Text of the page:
I enjoyed The Myth of the Rational Voter: Why Democracies Choose Bad Policies by Bryan Caplan (ISBN-13: 978-0691129426)
He starts with an analysis that is a fair starting point for his thesis, although he debunks it in favor of a more complex and subtle thesis toward the end. A "rational" voter will realize that their vote means nearly nothing. It doesn't really matter. Their one vote will not determine the outcome of anything. So, to deal with the cognitive dissonance raised by the effort of voting, they choose their vote based on psychological satisfaction. The "rational" voter does not attempt to consider their self-interest in the policy outcome. They pick a vote that lets them leave the voting booth feeling happy.
This is followed by a fairly extensive analysis of data regarding public perceptions vs informed perceptions of various economic issues. From there, various voting strategies and political strategies are considered against observations. The "rational" voter described above is not a fully accurate predictor of voting behaviors, but it captures the general theory. There is a kind of cascading of specificity both by politicians and voters. For example, voters may select the "feel good" vote for the politician who does something for "jobs". They don't inquire closely into the later decision that "jobs" means a regulatory deal to favor a particular industry and particular unions. The politicians, industry, and unions understand that they cannot break the feel good illusion, but it will be safe to employ corruption to ensure that these jobs go to the highest bidder.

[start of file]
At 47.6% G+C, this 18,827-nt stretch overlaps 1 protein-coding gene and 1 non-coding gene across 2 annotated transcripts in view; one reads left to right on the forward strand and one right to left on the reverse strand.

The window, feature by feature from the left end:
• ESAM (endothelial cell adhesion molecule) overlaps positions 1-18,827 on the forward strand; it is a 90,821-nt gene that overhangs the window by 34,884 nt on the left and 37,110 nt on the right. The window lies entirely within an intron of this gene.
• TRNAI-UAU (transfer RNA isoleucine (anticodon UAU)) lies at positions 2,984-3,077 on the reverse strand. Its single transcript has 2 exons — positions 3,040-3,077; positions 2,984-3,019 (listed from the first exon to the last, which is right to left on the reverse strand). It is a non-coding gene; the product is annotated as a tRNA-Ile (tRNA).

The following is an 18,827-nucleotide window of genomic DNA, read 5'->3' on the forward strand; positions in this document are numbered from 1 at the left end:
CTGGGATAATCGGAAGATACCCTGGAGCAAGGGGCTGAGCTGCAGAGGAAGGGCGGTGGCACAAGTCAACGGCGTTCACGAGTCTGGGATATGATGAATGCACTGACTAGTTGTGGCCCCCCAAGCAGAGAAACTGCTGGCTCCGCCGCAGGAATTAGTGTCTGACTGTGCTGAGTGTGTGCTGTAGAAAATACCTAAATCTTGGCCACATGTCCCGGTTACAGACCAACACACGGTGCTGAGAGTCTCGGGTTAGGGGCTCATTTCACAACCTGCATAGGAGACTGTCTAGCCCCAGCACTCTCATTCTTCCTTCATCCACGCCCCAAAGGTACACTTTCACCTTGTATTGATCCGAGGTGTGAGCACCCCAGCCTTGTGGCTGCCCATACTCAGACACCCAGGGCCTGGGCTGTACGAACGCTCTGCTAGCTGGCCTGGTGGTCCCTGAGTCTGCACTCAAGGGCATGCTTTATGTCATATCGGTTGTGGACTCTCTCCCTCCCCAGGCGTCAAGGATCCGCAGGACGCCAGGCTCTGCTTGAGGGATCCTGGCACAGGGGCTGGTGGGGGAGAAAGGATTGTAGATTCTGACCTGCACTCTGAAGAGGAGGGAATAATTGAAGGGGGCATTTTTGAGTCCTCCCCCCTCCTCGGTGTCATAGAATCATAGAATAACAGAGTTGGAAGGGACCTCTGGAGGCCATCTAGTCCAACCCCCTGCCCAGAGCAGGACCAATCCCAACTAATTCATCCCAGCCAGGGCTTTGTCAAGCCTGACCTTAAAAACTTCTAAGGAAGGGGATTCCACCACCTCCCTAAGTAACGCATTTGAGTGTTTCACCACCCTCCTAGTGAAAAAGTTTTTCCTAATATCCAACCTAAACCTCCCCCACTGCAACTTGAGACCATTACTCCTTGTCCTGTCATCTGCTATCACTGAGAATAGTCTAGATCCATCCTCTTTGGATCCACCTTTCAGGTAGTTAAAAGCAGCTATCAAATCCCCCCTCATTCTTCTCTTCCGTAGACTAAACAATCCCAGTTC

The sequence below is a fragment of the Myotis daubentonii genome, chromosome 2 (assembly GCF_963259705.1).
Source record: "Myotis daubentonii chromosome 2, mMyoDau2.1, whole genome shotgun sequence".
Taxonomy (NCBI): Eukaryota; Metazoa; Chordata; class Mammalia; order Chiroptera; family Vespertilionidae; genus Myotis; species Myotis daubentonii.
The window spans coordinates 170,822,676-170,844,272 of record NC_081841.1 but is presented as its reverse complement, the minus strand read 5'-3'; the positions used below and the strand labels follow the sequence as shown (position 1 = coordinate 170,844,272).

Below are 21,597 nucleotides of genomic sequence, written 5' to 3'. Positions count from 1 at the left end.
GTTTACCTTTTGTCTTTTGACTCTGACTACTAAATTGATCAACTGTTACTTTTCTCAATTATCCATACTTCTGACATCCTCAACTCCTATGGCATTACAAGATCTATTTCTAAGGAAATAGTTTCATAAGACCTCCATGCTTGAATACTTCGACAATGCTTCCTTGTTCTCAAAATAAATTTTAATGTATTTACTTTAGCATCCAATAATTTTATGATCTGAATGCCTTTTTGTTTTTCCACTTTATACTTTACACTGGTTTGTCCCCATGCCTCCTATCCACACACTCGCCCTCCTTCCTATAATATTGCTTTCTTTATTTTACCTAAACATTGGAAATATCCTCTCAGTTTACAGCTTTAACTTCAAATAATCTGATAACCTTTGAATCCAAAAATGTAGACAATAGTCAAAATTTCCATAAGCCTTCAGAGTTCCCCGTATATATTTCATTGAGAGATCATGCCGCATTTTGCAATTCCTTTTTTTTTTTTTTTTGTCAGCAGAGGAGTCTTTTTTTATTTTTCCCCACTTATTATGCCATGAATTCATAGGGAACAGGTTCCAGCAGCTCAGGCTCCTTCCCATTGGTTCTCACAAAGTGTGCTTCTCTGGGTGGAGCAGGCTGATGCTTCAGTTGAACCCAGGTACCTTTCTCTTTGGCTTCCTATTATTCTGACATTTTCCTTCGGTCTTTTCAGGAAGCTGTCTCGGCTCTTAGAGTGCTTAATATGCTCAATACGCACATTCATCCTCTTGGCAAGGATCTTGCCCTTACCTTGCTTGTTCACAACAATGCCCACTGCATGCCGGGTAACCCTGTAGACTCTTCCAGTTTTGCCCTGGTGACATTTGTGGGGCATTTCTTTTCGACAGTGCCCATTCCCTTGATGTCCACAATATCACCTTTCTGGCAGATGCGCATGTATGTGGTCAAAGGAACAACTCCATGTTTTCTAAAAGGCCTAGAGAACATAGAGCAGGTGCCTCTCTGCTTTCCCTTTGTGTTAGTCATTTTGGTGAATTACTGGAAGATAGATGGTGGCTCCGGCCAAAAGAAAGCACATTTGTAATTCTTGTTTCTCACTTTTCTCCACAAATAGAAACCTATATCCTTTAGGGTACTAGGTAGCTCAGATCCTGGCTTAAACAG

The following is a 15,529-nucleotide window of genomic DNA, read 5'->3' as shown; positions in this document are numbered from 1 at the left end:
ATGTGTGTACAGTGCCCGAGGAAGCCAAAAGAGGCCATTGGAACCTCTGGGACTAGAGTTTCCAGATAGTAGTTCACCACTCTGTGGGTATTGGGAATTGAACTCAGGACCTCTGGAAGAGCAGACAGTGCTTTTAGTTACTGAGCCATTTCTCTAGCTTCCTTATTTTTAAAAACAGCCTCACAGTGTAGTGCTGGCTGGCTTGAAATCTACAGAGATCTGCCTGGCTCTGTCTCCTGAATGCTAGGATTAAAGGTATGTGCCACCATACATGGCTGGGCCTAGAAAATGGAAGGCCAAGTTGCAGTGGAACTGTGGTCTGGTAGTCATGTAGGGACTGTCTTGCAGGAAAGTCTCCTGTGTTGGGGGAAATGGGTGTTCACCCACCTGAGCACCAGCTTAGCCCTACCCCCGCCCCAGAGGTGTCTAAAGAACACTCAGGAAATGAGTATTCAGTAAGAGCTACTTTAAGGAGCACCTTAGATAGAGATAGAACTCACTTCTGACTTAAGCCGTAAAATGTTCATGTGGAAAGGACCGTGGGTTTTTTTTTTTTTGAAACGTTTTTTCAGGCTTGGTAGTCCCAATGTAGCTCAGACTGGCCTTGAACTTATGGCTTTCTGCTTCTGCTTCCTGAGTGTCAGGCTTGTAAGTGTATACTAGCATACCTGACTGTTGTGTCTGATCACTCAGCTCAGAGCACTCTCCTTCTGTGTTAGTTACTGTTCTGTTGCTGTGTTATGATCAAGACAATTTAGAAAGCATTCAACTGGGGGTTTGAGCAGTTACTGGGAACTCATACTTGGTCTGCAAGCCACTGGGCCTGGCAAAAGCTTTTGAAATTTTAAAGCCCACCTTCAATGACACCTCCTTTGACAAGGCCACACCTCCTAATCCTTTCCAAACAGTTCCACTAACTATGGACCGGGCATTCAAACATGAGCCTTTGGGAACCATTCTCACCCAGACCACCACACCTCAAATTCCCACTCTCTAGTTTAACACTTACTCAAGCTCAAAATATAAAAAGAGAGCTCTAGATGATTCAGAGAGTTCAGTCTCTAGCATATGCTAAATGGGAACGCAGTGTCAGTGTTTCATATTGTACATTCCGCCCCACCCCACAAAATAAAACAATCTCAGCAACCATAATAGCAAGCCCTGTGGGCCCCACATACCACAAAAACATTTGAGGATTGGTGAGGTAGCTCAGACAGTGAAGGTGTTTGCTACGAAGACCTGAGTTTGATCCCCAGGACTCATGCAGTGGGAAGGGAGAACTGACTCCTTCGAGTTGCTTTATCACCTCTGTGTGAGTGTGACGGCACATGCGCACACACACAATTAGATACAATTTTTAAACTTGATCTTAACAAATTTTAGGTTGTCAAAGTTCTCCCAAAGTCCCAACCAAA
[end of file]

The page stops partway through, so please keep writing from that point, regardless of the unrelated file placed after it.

The book is primarily expository and tries to explain the voting thesis, explain the supporting material, and discusses some of the weaknesses of the theory. It's not trying to push a "solution". It's describing and explaining observed behavior, not selling any particular policy.